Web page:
In this scenario, the traffic can still get as high as 200 objects on a single night but for the majority of the year it should still be in the current range that the NEOCP expects. The average purity is around 25% which is approximately what you find on the NEOCP currently. So this is great news!

Now the simple question is: how can we achieve or approximate this best case scenario without consulting an oracle? Time to think about some mitigation strategies!

Predicting the future to mitigate LSST's impact on NEO follow-up

We've just said that if we could predict whether LSST will perform self-follow-up on objects then we'd be able to mitigate LSST's impact. This drove us to create an algorithm that attempts to do exactly that!

For an object to be constrained by LSST it requires at least 2 observations per night, on 3 nights, in a 15 night window. (So we our miraculous foresight only needs to reach about two weeks into the future 😉). Given these requirements, we need to answer two questions

  • Where will LSST point over the next two weeks?
  • What is the location and brightness of the object during each exposure?

For predicting LSST's future pointings we use the rubin_sim python package to get an optimistic future schedule (optimistic because it doesn't account for unscheduled downtime due to things like bad weather). In reality one may able to adapt this algorithm to account for the fact that we'll have some short term weather forecast and increase its accuracy but we decided to make a conservative estimate.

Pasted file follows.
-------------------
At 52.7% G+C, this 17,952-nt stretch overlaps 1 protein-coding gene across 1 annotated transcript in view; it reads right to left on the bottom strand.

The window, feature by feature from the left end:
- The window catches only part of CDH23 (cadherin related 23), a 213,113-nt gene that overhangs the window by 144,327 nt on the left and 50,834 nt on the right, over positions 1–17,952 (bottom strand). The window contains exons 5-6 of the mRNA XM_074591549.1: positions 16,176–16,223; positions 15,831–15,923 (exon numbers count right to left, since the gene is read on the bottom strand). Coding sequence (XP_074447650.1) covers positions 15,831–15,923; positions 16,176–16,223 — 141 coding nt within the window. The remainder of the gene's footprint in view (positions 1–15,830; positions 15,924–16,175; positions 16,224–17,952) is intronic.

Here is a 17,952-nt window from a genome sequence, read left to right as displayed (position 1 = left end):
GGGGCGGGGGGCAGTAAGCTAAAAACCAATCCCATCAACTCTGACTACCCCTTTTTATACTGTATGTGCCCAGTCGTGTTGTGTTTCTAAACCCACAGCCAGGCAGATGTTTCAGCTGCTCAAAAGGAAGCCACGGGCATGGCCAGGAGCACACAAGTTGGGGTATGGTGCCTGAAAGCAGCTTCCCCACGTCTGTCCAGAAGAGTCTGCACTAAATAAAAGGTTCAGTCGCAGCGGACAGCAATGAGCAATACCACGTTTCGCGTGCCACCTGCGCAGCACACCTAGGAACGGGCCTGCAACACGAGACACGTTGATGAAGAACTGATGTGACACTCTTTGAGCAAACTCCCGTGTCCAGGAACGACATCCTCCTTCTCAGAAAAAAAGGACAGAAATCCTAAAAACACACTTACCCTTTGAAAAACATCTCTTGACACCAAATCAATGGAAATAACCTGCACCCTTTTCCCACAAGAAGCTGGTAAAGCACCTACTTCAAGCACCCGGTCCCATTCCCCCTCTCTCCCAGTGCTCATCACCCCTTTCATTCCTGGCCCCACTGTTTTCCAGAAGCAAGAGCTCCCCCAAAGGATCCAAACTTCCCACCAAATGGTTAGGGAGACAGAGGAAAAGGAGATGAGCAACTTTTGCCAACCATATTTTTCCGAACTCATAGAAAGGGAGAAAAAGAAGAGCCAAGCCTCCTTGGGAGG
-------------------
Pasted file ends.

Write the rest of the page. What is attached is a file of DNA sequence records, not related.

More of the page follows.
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Predicting the location and brightness of the object over time requires a well constrained orbit. The problem is that, from our observations, we only constrain the on-sky position and motion, but we don't know the distance to the object or the speed at which it is moving towards or away from us. Therefore, there are many possible orbits that could fit a given observation. Check out the plot to the right that I made to illustrate this point.

You can see that given a single set of observations from Earth (in the direction of the arrow), you can get a very different orbit. To account for this we create a grid of potential orbits based on the distance and speed it is moving towards or away from us (restricted to ranges that are reasonable for an NEO).

For each of those orbits we compute its position and brightness over the course of the next two weeks using OpenOrb. From this point it is a simple matter of checking for each orbit whether it is observed at least twice on 3 nights in this window. We assign the probability of self-follow-up as a simple fraction of these orbits that achieve self-follow-up.

How effective are we at predicting the future?

So how did we do? We find that we are able to accurately predict whether an object requires external follow-up 74% of the time on average! In other words, we are able to predict the future for around 3 of every 4 objects. This has important implications for what LSST will send to the NEOCP.

Using a threshold of $p = 0.7$ for submitting an object to the NEOCP, we find that our algorithm reduces the average nightly traffic of the NEOCP back to around 200 objects per night, very close to the best case scenario! However, only around 5% of these objects turn out to be actual NEOs. Let's talk more about why this is the case and what we can do about it in the last section.

Our algorithm reduces the nightly traffic of the NEOCP back to reasonable levels, but still results in low purity due to the MBA background